WVPT

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WVPT
Satellite of WCVE-TV, Richmond, Virginia
WCVE-TV WVPT VPM PBS logo.png
StauntonHarrisonburg, Virginia
United States
CityStaunton, Virginia
ChannelsDigital: 12 (VHF)
(shared with WVPY; to move to 15 (UHF)[1])
Virtual: 51
BrandingPBS VPM
Programming
Affiliations51.1: PBS
51.3: Create
51.4: PBS Kids
51.5: World Channel
Ownership
OwnerVPM Media Corporation
History
First air date
September 9, 1968 (53 years ago) (1968-09-09)
Former channel number(s)
  • Analog:
  • 51 (UHF, 1968–2009)
  • Digital:
  • 11 (VHF, until 2020)
NET (1968–1970)
Call sign meaning
Western Virginia Public Television
Technical information
Licensing authority
FCC
Facility ID60111
ERP10 kW
263 kW (application)[1]
HAAT689 m (2,260 ft)
Transmitter coordinates38°9′54.4″N 79°18′50.1″W / 38.165111°N 79.313917°W / 38.165111; -79.313917
Links
Public license information
Profile
LMS
Websitevpm.org
WVPY
Satellite of WCVW, Richmond, Virginia
New Market/Harrisonburg−
Staunton, Virginia
United States
CityNew Market, Virginia
ChannelsDigital: 12 (VHF)
(shared with WVPT; to move to 15 (UHF)[1])
Virtual: 51.2
BrandingVPM Plus
Programming
AffiliationsPBS
Ownership
OwnerVPM Media Corporation
History
First air date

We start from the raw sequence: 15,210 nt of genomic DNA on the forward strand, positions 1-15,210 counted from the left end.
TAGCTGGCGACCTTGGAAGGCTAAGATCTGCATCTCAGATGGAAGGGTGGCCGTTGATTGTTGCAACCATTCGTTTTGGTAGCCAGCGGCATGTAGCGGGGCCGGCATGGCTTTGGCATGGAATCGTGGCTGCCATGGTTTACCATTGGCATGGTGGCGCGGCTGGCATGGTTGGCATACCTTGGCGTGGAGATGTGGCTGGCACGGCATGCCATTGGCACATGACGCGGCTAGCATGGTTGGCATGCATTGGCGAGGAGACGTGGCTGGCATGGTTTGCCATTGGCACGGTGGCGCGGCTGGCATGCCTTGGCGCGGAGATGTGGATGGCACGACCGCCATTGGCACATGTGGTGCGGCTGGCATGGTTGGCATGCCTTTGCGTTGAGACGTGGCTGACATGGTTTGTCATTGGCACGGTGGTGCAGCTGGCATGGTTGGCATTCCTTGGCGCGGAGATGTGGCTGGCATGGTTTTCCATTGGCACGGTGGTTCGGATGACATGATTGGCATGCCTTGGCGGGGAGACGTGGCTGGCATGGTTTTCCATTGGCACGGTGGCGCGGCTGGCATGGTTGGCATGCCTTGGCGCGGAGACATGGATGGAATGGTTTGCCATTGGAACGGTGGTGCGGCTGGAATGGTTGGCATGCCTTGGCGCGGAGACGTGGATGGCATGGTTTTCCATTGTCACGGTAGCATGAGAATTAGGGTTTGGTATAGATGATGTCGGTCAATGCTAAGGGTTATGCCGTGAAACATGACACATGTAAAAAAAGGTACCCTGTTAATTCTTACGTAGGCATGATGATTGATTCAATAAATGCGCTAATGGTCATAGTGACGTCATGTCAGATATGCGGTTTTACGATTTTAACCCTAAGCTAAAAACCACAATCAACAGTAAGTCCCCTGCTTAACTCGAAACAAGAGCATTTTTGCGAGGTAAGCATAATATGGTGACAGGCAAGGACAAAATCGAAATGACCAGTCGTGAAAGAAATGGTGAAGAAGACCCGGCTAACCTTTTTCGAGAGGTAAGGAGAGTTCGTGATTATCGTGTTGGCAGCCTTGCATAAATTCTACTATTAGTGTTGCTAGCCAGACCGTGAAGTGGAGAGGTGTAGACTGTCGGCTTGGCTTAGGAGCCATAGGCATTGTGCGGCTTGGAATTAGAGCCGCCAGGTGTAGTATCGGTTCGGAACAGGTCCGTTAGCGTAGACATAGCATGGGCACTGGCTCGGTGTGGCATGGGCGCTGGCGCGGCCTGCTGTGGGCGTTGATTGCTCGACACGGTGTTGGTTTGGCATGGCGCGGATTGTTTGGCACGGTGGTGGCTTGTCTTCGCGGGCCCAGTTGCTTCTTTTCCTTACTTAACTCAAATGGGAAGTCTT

August 22, 1996 (25 years ago) (1996-08-22)
(in Front Royal, Virginia; license moved to New Market in 2018)
Former channel number(s)
  • Analog:
  • 42 (UHF, 1996–2009)
  • Digital:
  • 21 (UHF, 2002–2018)
  • 42 (PSIP, 2002–2018)
  • 11 (VHF, 2018–2020)
Technical information
Licensing authority
FCC
Facility ID66378
ERP10 kW
263 kW (application)[1]
HAAT689 m (2,260 ft)
Transmitter coordinates38°9′54.4″N 79°18′50.1″W / 38.165111°N 79.313917°W / 38.165111; -79.313917
Links
Public license information
Profile
LMS

WVPT, virtual channel 51 (VHF digital channel 12), is a Public Broadcasting Service (PBS) member television station licensed to Staunton, Virginia, United States, serving Harrisonburg and the Shenandoah Valley of Virginia and West Virginia. It is a full-time satellite of Richmond-licensed WCVE-TV (channel 23) which is owned by the VPM Media Corporation. WVPT's offices are located in Harrisonburg near the campus of James Madison University, while its transmitter is located atop Elliott Knob west of Staunton; master control and most internal operations are based at WCVE-TV's studios at 23 Sesame Street in Bon Air, a suburb of Richmond.

WVPT operates a second station, WVPY, licensed to New Market, Virginia. WVPY was formerly a full-time satellite of WVPT which served Winchester and the upper Shenandoah Valley. Through a channel-sharing agreement, it now broadcasts from WVPT's transmitter as a satellite of Richmond's WCVW, using virtual channel 51.2.

History[edit]

WVPT signed on for the first time on September 9, 1968, under the ownership of the Shenandoah Valley Educational Television Corporation. It is the third-oldest educational station in Virginia, behind Hampton Roads' WHRO-TV and Richmond's WCVE-TV. WVPY, originally licensed to Front Royal, Virginia, was added in 1996, replacing low-powered translator W42AC, which had served the area since the 1980s.

WVPT also doubled as the default PBS station for Charlottesville (via translators W50CM in the city and W58DK in Ruckersville) until future sister station WCVE signed on WHTJ as a full-powered satellite in 1989.